David Jackson, USA TODAY
A 1981 assassination attempt wasn't Ronald Reagan's only brush with death during his presidency.
On Aug. 1, 1983 -- thirty years ago this past Thursday -- a massive microburst of cold wind struck the Washington, D.C., area, just minutes after Air Force One landed at Andrews Air Force Base with Reagan aboard.
In 1985, a similar microburst would bring down a plane at Dallas-Fort Worth International Airport.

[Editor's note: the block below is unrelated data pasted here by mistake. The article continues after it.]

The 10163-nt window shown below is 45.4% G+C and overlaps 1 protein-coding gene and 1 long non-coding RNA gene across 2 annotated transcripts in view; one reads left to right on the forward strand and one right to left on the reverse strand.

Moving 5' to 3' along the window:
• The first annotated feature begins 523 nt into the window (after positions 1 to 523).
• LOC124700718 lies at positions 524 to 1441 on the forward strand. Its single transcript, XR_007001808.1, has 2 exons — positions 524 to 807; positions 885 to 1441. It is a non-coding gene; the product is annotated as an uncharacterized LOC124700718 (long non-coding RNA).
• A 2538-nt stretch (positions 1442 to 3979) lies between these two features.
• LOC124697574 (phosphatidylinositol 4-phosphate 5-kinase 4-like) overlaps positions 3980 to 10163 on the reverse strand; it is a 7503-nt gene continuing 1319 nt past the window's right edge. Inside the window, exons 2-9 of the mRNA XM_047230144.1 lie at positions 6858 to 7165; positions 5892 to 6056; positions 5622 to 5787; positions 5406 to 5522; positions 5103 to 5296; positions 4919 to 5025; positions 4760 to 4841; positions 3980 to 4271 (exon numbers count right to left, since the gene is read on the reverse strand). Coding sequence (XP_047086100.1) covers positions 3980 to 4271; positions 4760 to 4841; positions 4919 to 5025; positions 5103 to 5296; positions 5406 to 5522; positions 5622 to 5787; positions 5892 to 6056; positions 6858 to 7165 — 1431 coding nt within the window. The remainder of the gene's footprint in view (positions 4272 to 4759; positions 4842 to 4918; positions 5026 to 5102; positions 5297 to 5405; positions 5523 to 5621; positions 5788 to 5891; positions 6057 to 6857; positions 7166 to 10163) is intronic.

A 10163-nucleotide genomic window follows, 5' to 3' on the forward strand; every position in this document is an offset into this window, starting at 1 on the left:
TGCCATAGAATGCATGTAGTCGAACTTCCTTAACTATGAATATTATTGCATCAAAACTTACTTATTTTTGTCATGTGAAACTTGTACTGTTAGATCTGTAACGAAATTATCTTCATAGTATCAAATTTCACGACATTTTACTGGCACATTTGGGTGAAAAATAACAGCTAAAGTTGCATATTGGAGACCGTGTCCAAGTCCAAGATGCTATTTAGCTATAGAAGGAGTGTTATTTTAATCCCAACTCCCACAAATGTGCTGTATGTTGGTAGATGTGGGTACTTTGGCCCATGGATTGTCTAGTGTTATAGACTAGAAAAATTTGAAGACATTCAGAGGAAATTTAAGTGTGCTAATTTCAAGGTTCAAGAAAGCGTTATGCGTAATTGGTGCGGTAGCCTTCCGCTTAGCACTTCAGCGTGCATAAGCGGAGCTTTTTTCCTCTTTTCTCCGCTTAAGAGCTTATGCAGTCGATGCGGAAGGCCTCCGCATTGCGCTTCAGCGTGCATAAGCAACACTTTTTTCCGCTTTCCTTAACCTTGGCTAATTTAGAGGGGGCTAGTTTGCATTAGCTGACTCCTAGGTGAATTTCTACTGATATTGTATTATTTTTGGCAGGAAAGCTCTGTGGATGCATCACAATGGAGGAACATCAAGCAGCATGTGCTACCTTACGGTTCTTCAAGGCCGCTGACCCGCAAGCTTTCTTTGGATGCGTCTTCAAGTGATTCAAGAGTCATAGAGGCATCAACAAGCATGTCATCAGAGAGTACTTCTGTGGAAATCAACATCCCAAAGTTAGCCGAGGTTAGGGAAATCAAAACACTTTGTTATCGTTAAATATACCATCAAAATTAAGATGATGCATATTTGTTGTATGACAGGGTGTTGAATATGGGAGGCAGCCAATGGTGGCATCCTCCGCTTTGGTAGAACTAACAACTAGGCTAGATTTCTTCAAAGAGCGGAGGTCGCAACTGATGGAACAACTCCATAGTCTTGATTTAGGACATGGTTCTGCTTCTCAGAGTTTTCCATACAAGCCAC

From the Washington Post:
"As the so-called (1983) microburst slammed into the ground and fanned out in all directions, the wind speed was clocked at 149 mph (at the time, the highest-ever measured wind speed by an anemometer).
"Just six minutes before this wind gust was measured, Air Force One had landed at Andrews, with President Ronald Reagan aboard. His timing was extraordinarily fortunate.
"'The pilot was aware of storms in the area, but apparently no warning had been issued of possible wind shear -- sudden reversals of wind direction,' describes a 1984 account from the New York Times. 'The plane landed on a dry runway and was parked before the microburst struck.'"